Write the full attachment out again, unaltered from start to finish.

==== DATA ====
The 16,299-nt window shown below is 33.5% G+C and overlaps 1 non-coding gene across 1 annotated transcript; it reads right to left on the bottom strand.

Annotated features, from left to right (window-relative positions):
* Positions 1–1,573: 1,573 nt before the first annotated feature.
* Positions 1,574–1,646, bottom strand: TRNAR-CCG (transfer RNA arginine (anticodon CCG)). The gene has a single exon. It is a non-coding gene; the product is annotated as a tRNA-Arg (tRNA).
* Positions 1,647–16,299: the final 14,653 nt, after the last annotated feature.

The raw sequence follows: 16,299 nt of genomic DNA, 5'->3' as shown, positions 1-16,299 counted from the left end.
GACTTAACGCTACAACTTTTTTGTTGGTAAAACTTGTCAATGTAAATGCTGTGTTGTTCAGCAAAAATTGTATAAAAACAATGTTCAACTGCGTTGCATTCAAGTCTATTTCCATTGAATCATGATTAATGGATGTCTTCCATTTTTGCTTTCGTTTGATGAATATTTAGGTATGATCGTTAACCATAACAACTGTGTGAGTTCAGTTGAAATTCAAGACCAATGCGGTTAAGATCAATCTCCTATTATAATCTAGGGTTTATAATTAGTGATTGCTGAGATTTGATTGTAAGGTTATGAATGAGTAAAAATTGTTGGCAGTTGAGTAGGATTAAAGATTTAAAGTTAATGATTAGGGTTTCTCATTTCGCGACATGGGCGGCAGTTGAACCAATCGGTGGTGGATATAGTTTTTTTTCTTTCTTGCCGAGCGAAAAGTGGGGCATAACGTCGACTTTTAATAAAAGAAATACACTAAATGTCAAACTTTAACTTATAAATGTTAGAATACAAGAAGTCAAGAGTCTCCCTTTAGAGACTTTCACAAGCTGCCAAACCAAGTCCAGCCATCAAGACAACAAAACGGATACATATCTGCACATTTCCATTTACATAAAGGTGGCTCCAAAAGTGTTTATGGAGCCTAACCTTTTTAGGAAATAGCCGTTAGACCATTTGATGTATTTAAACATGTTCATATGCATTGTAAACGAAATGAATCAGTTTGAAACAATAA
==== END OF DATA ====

The 16,299-nt window shown below is 33.5% G+C and overlaps 1 non-coding gene across 1 annotated transcript; it reads right to left on the bottom strand.

Annotated features, from left to right (window-relative positions):
* Positions 1–1,573: 1,573 nt before the first annotated feature.
* Positions 1,574–1,646, bottom strand: TRNAR-CCG (transfer RNA arginine (anticodon CCG)). The gene has a single exon. It is a non-coding gene; the product is annotated as a tRNA-Arg (tRNA).
* Positions 1,647–16,299: the final 14,653 nt, after the last annotated feature.

The raw sequence follows: 16,299 nt of genomic DNA, 5'->3' as shown, positions 1-16,299 counted from the left end.
GACTTAACGCTACAACTTTTTTGTTGGTAAAACTTGTCAATGTAAATGCTGTGTTGTTCAGCAAAAATTGTATAAAAACAATGTTCAACTGCGTTGCATTCAAGTCTATTTCCATTGAATCATGATTAATGGATGTCTTCCATTTTTGCTTTCGTTTGATGAATATTTAGGTATGATCGTTAACCATAACAACTGTGTGAGTTCAGTTGAAATTCAAGACCAATGCGGTTAAGATCAATCTCCTATTATAATCTAGGGTTTATAATTAGTGATTGCTGAGATTTGATTGTAAGGTTATGAATGAGTAAAAATTGTTGGCAGTTGAGTAGGATTAAAGATTTAAAGTTAATGATTAGGGTTTCTCATTTCGCGACATGGGCGGCAGTTGAACCAATCGGTGGTGGATATAGTTTTTTTTCTTTCTTGCCGAGCGAAAAGTGGGGCATAACGTCGACTTTTAATAAAAGAAATACACTAAATGTCAAACTTTAACTTATAAATGTTAGAATACAAGAAGTCAAGAGTCTCCCTTTAGAGACTTTCACAAGCTGCCAAACCAAGTCCAGCCATCAAGACAACAAAACGGATACATATCTGCACATTTCCATTTACATAAAGGTGGCTCCAAAAGTGTTTATGGAGCCTAACCTTTTTAGGAAATAGCCGTTAGACCATTTGATGTATTTAAACATGTTCATATGCATTGTAAACGAAATGAATCAGTTTGAAACAATAA